* Fannie Mae, Freddie Mac said to lose money on mortgage debt
* Judge refuses to dismiss securities law claims
* Judge dismisses negligent misrepresentation claims
* Lawsuit one of 17 brought by FHFA
By Jonathan Stempel
May 4 (Reuters) - A U.S. judge has rejected UBS AG's bid to dismiss a federal regulator's lawsuit accusing it of misleading Fannie Mae and Freddie Mac into buying billions of dollars of risky mortgage debt.
U.S. District Judge Denise Cote in Manhattan said on Friday that the Federal Housing Finance Agency may pursue claims that UBS violated federal securities laws by misleading Fannie Mae and Freddie Mac into buying $6.4 billion of subprime and other residential mortgage-backed securities.
The case is one of 17 that the FHFA filed last year against banks over losses suffered by the housing finance giants on approximately $200 billion of mortgage debt. Cote's decision is the first to consider a defendant bank's motion to dismiss, and the judge's reasoning may also be applied in the other cases.
"The court is essentially saying that banks do not get to plead ignorance when they had an obligation to provide information to investors," said Kathleen Engel, a professor at Suffolk University Law School in Boston and co-author of "The Subprime Virus."
"It will give the FHFA a lot of confidence to pursue its cases, and make the banks very skittish."
The FHFA, the conservator for Fannie Mae and Freddie Mac, said the government-sponsored enterprises lost more than $1.1 billion on the securities as more borrowers fell behind or went into foreclosure. It sought to hold UBS responsible for marketing the securities as being safer than they were.
"A Securities Act defendant cannot simply claim that she blindly reported information given to her by third parties and thereby avoid liability for inaccuracies that made their way into the offering materials," Cote wrote in a 66-page decision, referring to a 1933 federal securities law.
She also dismissed claims accusing UBS of negligent misrepresentation.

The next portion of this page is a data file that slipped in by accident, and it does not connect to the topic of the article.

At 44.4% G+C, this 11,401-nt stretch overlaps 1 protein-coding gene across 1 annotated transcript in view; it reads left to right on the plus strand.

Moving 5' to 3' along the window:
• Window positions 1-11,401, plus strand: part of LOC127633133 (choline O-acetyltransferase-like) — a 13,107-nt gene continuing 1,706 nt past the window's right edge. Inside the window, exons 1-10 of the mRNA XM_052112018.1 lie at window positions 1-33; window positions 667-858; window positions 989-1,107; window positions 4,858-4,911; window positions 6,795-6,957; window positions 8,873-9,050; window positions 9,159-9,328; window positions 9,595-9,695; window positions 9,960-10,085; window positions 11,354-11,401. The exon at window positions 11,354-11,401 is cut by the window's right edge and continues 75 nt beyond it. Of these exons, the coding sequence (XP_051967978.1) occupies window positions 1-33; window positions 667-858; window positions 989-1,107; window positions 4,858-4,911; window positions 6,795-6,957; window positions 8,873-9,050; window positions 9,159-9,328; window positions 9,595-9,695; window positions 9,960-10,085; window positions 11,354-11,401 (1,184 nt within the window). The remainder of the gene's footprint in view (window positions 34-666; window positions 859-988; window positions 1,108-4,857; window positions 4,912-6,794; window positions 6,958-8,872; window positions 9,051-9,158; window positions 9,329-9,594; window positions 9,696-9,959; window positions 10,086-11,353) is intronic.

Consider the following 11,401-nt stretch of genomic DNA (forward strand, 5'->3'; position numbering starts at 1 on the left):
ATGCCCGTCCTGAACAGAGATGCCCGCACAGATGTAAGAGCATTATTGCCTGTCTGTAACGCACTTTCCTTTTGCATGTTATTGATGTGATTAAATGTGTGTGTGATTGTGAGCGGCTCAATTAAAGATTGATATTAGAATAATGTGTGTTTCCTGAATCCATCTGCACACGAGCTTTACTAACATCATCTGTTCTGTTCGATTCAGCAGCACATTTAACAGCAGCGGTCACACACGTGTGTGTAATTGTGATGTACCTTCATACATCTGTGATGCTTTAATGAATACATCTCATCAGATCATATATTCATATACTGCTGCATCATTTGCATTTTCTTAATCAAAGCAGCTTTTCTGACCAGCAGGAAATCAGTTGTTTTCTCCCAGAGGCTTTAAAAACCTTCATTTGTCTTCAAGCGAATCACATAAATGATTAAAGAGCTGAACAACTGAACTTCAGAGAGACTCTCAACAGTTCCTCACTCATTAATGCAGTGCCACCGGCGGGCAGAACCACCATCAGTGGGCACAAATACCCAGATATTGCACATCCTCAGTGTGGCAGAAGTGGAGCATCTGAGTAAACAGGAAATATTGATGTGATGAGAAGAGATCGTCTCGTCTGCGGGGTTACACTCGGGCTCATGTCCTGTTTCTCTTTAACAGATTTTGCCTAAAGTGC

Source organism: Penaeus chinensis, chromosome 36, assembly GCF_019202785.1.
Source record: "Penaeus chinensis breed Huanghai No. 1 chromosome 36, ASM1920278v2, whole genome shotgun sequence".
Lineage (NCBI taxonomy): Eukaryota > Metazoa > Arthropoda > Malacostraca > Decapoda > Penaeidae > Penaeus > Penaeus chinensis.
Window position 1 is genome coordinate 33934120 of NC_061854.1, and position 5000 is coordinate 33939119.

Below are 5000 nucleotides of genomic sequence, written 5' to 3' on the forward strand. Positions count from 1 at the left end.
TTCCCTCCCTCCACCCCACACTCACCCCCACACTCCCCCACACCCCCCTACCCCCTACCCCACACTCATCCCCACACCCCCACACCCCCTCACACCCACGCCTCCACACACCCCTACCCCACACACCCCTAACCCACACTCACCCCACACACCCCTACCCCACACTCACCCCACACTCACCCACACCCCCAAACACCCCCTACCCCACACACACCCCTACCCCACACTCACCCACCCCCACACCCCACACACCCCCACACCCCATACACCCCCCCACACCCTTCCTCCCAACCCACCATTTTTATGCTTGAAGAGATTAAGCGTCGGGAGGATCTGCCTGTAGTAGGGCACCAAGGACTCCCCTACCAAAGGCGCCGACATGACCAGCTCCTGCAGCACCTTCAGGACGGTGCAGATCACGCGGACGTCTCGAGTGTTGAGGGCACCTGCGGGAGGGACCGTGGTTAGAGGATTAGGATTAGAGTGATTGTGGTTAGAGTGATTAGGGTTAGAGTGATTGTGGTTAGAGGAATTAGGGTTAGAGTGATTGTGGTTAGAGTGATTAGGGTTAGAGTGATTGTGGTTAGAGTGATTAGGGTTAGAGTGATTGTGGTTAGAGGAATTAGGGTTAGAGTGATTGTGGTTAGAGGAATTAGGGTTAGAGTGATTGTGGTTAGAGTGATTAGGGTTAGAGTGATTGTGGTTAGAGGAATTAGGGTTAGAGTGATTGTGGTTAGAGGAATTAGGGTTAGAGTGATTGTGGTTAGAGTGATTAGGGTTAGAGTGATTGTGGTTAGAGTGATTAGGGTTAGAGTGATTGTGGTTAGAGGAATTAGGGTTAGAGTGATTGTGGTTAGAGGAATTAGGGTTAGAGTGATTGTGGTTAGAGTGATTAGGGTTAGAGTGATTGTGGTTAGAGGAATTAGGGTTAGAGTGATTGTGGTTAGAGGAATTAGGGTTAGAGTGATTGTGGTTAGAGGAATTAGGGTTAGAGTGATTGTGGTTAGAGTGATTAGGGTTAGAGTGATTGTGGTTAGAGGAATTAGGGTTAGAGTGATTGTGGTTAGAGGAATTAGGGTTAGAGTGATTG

Bank of America Corp, Barclays Plc, Citigroup Inc, Goldman Sachs Group Inc, JPMorgan Chase & Co and Royal Bank of Scotland Group Plc are among the defendants in the other FHFA cases.
UBS spokesman Christiaan Brakman said Fannie Mae and Freddie Mac were sophisticated investors with "expert knowledge" of mortgage industry practices and standards. He said UBS is reviewing Cote's decision and is confident of its case.
Stefanie Johnson, an FHFA spokeswoman, said the regulator is pleased with the decision and will continue to press its case, "which is important to the enterprises and taxpayers."
The FHFA lawsuits are among many accusing banks of selling mortgage securities that they knew or should have known were riskier than advertised.
Losses on the securities have been a major contributor to the five-year U.S. housing slump, and were a large factor in the 2008 global financial crisis.
The U.S. government has lost $151 billion on its investments in Fannie Mae and Freddie Mac since it seized the companies on Sept. 7, 2008. FHFA director Edward DeMarco is trying to recoup some of those losses and minimize future losses.
In its case against UBS, the FHFA sought to recover Fannie Mae's and Freddie Mac's losses on debt that the Swiss bank sold in 22 securitizations from September 2005 to August 2007.
It accused UBS of failing to perform adequate due diligence on the underlying loans, and hiding or misstating the quality of the underwriting, the ability of borrowers to make payments and the frequency with which borrowers occupied their homes.
Cote said the FHFA had plausibly alleged that the mortgage originators had "serially deviated" from their underwriting standards, with the result that statements in the securities offering materials that UBS provided were false.
The case is Federal Housing Finance Agency v. UBS Americas Inc et al, U.S. District Court, Southern District of New York, No. 11-05201.